An evaluation method in which people work through a set of representative tasks and ask questions about the task as they go.
To get quick and early feedback on whether a design solution is easy for a new or infrequent user to learn, and why it is or isn’t easy. This method is useful for catching big issues at any stage in the design process when you don’t have access to real users, but it is not a substitute for user evaluation.
How to do it
- Identify specific traits for new or infrequent users of a design solution.
- Develop a set of representative tasks that emphasize new use or infrequent use.
- Designate a member of the design team to play the role of a user. That person will use the traits you’ve identified to participate in a moderated usability testing session. (The traits can overlap.)
- Ask the user to accomplish their goal using a printed or interactive design. As they go, ask what they would attempt to do next or how they would learn.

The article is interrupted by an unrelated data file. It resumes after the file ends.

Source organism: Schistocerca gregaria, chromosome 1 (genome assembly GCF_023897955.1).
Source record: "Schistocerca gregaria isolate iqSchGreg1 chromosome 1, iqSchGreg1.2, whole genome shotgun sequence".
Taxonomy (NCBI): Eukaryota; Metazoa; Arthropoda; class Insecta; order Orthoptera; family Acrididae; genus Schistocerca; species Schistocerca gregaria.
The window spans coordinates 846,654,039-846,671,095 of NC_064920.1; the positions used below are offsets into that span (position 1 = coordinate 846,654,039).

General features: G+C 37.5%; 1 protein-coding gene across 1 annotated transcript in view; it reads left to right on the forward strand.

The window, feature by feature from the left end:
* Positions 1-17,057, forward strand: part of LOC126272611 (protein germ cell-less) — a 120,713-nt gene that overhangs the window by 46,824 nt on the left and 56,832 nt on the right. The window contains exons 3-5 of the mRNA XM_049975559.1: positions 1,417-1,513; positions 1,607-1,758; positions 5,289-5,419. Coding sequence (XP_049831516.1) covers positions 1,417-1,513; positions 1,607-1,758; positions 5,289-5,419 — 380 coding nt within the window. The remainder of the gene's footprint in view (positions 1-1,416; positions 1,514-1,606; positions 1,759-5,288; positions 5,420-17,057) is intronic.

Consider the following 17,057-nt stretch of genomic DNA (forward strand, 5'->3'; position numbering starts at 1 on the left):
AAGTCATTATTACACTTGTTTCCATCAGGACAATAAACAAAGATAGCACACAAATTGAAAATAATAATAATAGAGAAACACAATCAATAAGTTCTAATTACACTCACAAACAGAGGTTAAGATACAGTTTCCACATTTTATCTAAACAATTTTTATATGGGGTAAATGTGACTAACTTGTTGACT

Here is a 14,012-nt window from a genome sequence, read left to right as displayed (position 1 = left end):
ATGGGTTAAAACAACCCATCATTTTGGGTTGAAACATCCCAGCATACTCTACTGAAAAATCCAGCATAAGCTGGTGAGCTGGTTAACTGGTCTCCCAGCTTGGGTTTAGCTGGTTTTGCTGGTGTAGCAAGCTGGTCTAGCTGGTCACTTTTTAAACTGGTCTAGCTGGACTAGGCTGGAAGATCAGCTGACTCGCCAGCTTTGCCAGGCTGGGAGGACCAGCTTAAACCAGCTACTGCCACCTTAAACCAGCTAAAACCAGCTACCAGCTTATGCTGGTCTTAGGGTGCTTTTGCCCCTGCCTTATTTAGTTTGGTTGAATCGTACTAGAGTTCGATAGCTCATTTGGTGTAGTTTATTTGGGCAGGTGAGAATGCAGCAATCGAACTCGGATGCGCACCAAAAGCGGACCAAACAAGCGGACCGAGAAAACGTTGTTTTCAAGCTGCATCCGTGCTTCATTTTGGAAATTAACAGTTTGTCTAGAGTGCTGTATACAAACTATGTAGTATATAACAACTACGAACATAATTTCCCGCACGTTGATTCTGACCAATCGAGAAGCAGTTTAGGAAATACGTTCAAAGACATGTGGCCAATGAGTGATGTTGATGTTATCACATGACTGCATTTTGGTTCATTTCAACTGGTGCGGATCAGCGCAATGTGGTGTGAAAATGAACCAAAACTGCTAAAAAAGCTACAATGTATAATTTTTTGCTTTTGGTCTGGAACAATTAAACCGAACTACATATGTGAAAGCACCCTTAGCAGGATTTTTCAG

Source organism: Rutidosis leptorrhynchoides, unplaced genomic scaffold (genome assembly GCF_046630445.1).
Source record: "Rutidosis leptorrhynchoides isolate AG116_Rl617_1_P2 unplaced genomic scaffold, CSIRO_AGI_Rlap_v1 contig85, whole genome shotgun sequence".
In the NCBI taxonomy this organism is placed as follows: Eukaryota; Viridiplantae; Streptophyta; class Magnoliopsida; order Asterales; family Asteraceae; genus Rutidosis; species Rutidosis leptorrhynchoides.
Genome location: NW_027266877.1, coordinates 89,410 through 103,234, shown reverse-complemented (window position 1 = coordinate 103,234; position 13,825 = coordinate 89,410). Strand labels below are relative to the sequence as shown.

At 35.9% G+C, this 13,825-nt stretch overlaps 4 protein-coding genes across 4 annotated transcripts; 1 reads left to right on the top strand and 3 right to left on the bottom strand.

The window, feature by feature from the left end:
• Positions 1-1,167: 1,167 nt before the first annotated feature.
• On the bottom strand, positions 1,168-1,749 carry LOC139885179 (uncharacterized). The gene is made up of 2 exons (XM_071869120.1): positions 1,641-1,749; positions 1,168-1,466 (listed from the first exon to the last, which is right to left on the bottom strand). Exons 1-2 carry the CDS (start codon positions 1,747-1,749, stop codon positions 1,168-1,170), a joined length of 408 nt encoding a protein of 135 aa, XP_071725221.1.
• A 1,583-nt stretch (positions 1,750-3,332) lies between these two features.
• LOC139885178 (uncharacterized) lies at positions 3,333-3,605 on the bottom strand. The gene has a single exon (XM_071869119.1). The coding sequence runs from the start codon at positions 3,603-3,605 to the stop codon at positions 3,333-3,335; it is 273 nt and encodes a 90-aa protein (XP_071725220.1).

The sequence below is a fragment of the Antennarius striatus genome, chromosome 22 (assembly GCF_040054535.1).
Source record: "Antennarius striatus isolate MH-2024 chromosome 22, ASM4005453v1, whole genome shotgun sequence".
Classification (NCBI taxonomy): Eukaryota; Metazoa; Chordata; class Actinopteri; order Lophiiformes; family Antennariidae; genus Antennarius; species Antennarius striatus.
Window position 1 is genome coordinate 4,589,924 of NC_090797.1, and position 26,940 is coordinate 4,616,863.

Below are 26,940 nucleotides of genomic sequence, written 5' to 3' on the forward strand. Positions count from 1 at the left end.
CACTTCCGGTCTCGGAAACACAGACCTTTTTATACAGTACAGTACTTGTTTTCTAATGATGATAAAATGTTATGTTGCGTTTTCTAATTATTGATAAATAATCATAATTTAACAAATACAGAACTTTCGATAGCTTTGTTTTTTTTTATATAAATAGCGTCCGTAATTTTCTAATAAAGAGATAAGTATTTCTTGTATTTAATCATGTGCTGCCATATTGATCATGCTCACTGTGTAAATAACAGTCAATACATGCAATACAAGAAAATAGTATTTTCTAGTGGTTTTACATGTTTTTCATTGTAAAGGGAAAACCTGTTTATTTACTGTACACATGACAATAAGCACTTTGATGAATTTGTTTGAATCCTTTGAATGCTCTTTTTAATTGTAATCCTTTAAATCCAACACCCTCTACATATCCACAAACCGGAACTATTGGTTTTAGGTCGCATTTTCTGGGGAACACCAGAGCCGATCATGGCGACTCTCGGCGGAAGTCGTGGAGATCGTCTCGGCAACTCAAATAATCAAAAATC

- Don’t lead the user through the task, but encourage them to stay focused on what they’re trying to accomplish.
- Pay attention to expected outcomes and how quickly/easily participants are able to pick up a task.
- Analyze the walkthrough results to highlight where the user struggled and what needs improvement.
- An explanation of cognitive walkthroughs and how to conduct one. The Usability Body of Knowledge, a product of the User Experience Professionals’ Association.
Applied in government research
No PRA implications. The PRA explicitly exempts direct observation and non-standardized conversation (e.g., not a survey) that a cognitive walkthrough entails, 5 CFR 1320.3(h)3.
If you are not working with government employees, you will need to observe standard precautions for archiving personally identifiable information.